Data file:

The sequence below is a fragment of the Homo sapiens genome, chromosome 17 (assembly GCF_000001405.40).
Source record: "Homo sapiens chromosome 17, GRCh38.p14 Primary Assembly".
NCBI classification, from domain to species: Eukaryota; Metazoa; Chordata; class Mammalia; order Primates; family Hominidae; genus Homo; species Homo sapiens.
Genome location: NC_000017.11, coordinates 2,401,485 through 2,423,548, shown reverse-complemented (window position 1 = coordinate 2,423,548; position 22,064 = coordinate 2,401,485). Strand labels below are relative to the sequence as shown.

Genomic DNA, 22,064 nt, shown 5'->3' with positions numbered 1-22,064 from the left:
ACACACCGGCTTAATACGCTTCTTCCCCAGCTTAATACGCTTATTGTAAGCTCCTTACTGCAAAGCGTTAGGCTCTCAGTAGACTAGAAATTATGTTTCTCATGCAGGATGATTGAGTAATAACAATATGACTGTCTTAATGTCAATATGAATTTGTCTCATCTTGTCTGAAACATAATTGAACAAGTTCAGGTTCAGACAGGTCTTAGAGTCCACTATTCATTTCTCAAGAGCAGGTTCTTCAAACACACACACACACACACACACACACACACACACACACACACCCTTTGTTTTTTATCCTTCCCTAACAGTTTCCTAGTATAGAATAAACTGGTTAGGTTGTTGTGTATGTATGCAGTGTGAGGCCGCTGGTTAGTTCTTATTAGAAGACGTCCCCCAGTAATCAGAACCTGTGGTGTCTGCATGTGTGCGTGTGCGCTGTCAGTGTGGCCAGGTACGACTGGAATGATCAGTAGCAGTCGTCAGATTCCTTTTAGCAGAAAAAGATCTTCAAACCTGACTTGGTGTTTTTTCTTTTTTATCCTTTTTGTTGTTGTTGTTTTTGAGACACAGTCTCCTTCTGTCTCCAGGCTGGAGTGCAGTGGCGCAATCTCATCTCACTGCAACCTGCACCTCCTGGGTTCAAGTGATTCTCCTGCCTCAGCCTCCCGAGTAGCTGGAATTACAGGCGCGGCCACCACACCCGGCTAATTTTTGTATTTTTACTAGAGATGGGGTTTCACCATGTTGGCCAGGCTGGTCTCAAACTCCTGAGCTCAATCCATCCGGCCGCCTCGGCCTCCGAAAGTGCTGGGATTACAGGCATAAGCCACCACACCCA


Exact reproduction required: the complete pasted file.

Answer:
The sequence below is a fragment of the Homo sapiens genome, chromosome 17 (assembly GCF_000001405.40).
Source record: "Homo sapiens chromosome 17, GRCh38.p14 Primary Assembly".
NCBI classification, from domain to species: Eukaryota; Metazoa; Chordata; class Mammalia; order Primates; family Hominidae; genus Homo; species Homo sapiens.
Genome location: NC_000017.11, coordinates 2,401,485 through 2,423,548, shown reverse-complemented (window position 1 = coordinate 2,423,548; position 22,064 = coordinate 2,401,485). Strand labels below are relative to the sequence as shown.

Genomic DNA, 22,064 nt, shown 5'->3' with positions numbered 1-22,064 from the left:
ACACACCGGCTTAATACGCTTCTTCCCCAGCTTAATACGCTTATTGTAAGCTCCTTACTGCAAAGCGTTAGGCTCTCAGTAGACTAGAAATTATGTTTCTCATGCAGGATGATTGAGTAATAACAATATGACTGTCTTAATGTCAATATGAATTTGTCTCATCTTGTCTGAAACATAATTGAACAAGTTCAGGTTCAGACAGGTCTTAGAGTCCACTATTCATTTCTCAAGAGCAGGTTCTTCAAACACACACACACACACACACACACACACACACACACACACACCCTTTGTTTTTTATCCTTCCCTAACAGTTTCCTAGTATAGAATAAACTGGTTAGGTTGTTGTGTATGTATGCAGTGTGAGGCCGCTGGTTAGTTCTTATTAGAAGACGTCCCCCAGTAATCAGAACCTGTGGTGTCTGCATGTGTGCGTGTGCGCTGTCAGTGTGGCCAGGTACGACTGGAATGATCAGTAGCAGTCGTCAGATTCCTTTTAGCAGAAAAAGATCTTCAAACCTGACTTGGTGTTTTTTCTTTTTTATCCTTTTTGTTGTTGTTGTTTTTGAGACACAGTCTCCTTCTGTCTCCAGGCTGGAGTGCAGTGGCGCAATCTCATCTCACTGCAACCTGCACCTCCTGGGTTCAAGTGATTCTCCTGCCTCAGCCTCCCGAGTAGCTGGAATTACAGGCGCGGCCACCACACCCGGCTAATTTTTGTATTTTTACTAGAGATGGGGTTTCACCATGTTGGCCAGGCTGGTCTCAAACTCCTGAGCTCAATCCATCCGGCCGCCTCGGCCTCCGAAAGTGCTGGGATTACAGGCATAAGCCACCACACCCA